The 120 000 X-ray sources detected in the RASS II processing of theROSAT All-Sky Survey are correlated with the 14 315 IRAS galaxiesselected from the IRAS Point Source Catalogue: 372 IRAS galaxies showX-ray emission within a distance of 100 arcsec from the infraredposition. By inspecting the structure of the X-ray emission in overlayson optical images we quantify the likelihood that the X-rays originatefrom the IRAS galaxy. For 197 objects the soft X-ray emission is verylikely associated with the IRAS galaxy. Their soft X-ray properties aredetermined and compared with their far-infrared emission. X-ray contourplots overlaid on Palomar Digitized Sky Survey images are given for eachof the 372 potential identifications. All images and tables displayedhere are also available in electronic form.

Total magnitude, radius, colour indices, colour gradients and photometric type of galaxies
We present a catalogue of aperture photometry of galaxies, in UBVRI,assembled from three different origins: (i) an update of the catalogueof Buta et al. (1995) (ii) published photometric profiles and (iii)aperture photometry performed on CCD images. We explored different setsof growth curves to fit these data: (i) The Sersic law, (ii) The net ofgrowth curves used for the preparation of the RC3 and (iii) A linearinterpolation between the de Vaucouleurs (r(1/4) ) and exponential laws.Finally we adopted the latter solution. Fitting these growth curves, wederive (1) the total magnitude, (2) the effective radius, (3) the colourindices and (4) gradients and (5) the photometric type of 5169 galaxies.The photometric type is defined to statistically match the revisedmorphologic type and parametrizes the shape of the growth curve. It iscoded from -9, for very concentrated galaxies, to +10, for diffusegalaxies. Based in part on observations collected at the Haute-ProvenceObservatory.

An image database. II. Catalogue between δ=-30deg and δ=70deg.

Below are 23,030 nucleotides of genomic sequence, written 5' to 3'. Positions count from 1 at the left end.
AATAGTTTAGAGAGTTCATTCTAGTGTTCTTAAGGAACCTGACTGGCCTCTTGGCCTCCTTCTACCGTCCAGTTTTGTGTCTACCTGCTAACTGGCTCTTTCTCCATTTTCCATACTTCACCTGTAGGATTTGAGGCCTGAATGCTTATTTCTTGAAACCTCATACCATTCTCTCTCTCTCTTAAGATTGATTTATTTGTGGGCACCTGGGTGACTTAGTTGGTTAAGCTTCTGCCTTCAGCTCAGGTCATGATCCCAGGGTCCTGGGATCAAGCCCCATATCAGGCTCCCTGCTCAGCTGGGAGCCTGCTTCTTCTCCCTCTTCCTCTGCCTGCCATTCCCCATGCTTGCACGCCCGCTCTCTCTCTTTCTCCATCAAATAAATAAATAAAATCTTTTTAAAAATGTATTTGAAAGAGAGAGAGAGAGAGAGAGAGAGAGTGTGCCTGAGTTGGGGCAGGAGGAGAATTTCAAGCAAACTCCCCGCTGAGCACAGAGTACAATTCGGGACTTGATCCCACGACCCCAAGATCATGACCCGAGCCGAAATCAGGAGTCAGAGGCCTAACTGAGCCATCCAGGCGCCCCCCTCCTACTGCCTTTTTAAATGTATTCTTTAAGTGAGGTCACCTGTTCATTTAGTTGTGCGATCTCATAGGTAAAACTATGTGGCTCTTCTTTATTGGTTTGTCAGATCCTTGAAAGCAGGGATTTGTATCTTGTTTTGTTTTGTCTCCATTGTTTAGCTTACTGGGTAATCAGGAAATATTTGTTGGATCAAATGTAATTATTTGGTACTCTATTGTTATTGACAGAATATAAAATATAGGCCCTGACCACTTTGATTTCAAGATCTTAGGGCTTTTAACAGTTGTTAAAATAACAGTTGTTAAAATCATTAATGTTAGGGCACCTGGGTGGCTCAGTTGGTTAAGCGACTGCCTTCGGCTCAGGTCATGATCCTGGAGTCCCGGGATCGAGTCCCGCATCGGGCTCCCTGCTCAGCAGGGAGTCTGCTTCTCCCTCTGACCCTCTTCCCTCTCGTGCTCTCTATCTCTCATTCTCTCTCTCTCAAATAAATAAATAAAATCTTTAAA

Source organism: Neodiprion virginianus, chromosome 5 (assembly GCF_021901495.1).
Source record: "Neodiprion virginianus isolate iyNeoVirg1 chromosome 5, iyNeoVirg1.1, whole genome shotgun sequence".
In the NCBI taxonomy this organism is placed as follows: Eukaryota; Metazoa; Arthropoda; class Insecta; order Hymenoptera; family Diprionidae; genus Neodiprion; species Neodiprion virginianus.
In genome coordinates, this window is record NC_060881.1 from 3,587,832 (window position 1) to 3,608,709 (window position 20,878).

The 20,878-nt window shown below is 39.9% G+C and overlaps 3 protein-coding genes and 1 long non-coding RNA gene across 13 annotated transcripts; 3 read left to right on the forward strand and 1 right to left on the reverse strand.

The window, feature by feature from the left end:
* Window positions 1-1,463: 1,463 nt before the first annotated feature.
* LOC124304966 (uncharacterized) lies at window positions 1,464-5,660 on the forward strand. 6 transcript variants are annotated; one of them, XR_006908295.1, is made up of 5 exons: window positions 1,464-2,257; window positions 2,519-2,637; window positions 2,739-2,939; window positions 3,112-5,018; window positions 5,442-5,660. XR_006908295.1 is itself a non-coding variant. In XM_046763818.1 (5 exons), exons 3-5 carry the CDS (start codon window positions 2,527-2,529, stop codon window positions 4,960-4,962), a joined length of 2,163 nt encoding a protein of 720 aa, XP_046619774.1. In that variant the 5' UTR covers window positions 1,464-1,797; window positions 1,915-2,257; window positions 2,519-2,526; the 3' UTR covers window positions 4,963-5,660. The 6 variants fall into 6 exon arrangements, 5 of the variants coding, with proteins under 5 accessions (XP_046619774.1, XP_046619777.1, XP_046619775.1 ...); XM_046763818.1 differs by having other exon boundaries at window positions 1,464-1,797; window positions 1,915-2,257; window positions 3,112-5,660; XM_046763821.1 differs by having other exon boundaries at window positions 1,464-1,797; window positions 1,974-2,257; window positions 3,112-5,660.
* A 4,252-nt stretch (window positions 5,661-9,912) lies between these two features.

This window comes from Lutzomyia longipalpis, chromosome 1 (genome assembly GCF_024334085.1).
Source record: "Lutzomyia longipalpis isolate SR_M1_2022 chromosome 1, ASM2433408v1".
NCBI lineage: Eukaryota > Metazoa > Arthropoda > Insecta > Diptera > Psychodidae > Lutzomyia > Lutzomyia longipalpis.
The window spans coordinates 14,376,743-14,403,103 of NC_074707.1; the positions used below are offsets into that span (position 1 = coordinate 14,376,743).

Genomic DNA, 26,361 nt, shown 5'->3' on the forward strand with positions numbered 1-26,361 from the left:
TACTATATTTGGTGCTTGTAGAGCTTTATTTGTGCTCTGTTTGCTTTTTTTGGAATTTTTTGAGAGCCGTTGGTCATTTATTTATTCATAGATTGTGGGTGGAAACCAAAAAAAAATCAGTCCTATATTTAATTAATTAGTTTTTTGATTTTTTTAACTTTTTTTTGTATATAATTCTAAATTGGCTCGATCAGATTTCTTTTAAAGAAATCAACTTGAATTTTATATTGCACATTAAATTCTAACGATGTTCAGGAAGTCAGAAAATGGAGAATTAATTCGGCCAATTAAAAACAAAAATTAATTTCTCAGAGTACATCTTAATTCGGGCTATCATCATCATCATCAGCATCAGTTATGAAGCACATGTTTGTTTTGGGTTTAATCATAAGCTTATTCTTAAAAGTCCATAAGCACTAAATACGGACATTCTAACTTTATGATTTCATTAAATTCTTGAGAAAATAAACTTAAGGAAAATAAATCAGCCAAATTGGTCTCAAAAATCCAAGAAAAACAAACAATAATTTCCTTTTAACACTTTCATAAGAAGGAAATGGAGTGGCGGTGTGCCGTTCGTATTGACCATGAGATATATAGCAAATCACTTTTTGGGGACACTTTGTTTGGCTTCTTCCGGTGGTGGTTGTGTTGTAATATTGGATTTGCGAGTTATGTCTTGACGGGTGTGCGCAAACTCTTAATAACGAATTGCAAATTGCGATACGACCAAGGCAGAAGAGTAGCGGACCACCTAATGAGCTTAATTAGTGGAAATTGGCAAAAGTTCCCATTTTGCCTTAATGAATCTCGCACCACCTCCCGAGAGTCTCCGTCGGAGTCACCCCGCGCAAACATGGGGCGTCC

A preliminary list of 68.040 galaxies was built from extraction of35.841 digitized images of the Palomar Sky Survey (Paper I). For eachgalaxy, the basic parameters are obtained: coordinates, diameter, axisratio, total magnitude, position angle. On this preliminary list, weapply severe selection rules to get a catalog of 28.000 galaxies, wellidentified and well documented. For each parameter, a comparison is madewith standard measurements. The accuracy of the raw photometricparameters is quite good despite of the simplicity of the method.Without any local correction, the standard error on the total magnitudeis about 0.5 magnitude up to a total magnitude of B_T_=17. Significantsecondary effects are detected concerning the magnitudes: distance toplate center effect and air-mass effect.

X-ray observations of five galaxy-quasar associations.
Five examples of close associations of quasars with bright, low redshiftgalaxies have been observed in X-ray wavelengths with ROSAT. In thethree cases where the galaxies are detected strongly, the nuclei of thegalaxies have X-ray extensions in the direction of the adjacent quasars.In all cases the active galaxies and bright quasars are located at theorigin of apparent lines or pairs of X-ray sources, some involvingfilamentary X-ray connections to fainter quasars or candidate bluestellar objects. A number of X-ray sources in these fields are found tobe in excess of average background values. The filaments and connectionshave measured fluxes of 0.1<~F_X_<~2x10^-13^erg/cm^2^/s and theytend to radiate more strongly in the harder end of the 0.1-2.4keV energyband. Tables of positions and properties of the detected X-ray sourcesin each field are given and candidates for optical identifications aredescribed.